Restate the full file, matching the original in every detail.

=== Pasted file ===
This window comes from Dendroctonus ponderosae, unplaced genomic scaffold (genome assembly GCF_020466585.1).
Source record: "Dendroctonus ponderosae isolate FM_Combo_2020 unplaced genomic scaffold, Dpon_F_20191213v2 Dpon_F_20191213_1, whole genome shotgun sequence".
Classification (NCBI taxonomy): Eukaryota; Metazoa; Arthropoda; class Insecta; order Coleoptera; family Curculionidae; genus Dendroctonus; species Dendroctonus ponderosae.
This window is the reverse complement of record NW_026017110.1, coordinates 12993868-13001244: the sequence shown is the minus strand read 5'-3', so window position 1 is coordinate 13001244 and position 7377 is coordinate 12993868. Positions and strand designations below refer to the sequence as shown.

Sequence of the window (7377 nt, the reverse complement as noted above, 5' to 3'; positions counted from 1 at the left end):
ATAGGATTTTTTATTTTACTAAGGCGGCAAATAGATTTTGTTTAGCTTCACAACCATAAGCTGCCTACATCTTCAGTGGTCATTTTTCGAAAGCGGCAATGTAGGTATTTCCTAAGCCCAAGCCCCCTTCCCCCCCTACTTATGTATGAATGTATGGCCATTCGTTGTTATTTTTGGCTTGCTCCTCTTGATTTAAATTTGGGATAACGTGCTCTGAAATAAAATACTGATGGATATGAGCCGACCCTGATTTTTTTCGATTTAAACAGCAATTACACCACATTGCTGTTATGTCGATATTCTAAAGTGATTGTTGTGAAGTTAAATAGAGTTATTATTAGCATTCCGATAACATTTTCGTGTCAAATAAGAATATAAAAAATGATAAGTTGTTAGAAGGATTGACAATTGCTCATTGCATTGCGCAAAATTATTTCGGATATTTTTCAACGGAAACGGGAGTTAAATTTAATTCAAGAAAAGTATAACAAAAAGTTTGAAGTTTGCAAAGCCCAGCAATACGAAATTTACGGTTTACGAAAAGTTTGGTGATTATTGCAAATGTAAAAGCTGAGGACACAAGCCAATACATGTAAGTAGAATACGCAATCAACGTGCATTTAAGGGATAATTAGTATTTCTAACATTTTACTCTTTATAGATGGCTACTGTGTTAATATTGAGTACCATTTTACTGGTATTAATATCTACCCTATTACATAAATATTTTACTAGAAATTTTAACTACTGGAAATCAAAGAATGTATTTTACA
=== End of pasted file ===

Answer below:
This window comes from Dendroctonus ponderosae, unplaced genomic scaffold (genome assembly GCF_020466585.1).
Source record: "Dendroctonus ponderosae isolate FM_Combo_2020 unplaced genomic scaffold, Dpon_F_20191213v2 Dpon_F_20191213_1, whole genome shotgun sequence".
Classification (NCBI taxonomy): Eukaryota; Metazoa; Arthropoda; class Insecta; order Coleoptera; family Curculionidae; genus Dendroctonus; species Dendroctonus ponderosae.
This window is the reverse complement of record NW_026017110.1, coordinates 12993868-13001244: the sequence shown is the minus strand read 5'-3', so window position 1 is coordinate 13001244 and position 7377 is coordinate 12993868. Positions and strand designations below refer to the sequence as shown.

Sequence of the window (7377 nt, the reverse complement as noted above, 5' to 3'; positions counted from 1 at the left end):
ATAGGATTTTTTATTTTACTAAGGCGGCAAATAGATTTTGTTTAGCTTCACAACCATAAGCTGCCTACATCTTCAGTGGTCATTTTTCGAAAGCGGCAATGTAGGTATTTCCTAAGCCCAAGCCCCCTTCCCCCCCTACTTATGTATGAATGTATGGCCATTCGTTGTTATTTTTGGCTTGCTCCTCTTGATTTAAATTTGGGATAACGTGCTCTGAAATAAAATACTGATGGATATGAGCCGACCCTGATTTTTTTCGATTTAAACAGCAATTACACCACATTGCTGTTATGTCGATATTCTAAAGTGATTGTTGTGAAGTTAAATAGAGTTATTATTAGCATTCCGATAACATTTTCGTGTCAAATAAGAATATAAAAAATGATAAGTTGTTAGAAGGATTGACAATTGCTCATTGCATTGCGCAAAATTATTTCGGATATTTTTCAACGGAAACGGGAGTTAAATTTAATTCAAGAAAAGTATAACAAAAAGTTTGAAGTTTGCAAAGCCCAGCAATACGAAATTTACGGTTTACGAAAAGTTTGGTGATTATTGCAAATGTAAAAGCTGAGGACACAAGCCAATACATGTAAGTAGAATACGCAATCAACGTGCATTTAAGGGATAATTAGTATTTCTAACATTTTACTCTTTATAGATGGCTACTGTGTTAATATTGAGTACCATTTTACTGGTATTAATATCTACCCTATTACATAAATATTTTACTAGAAATTTTAACTACTGGAAATCAAAGAATGTATTTTACA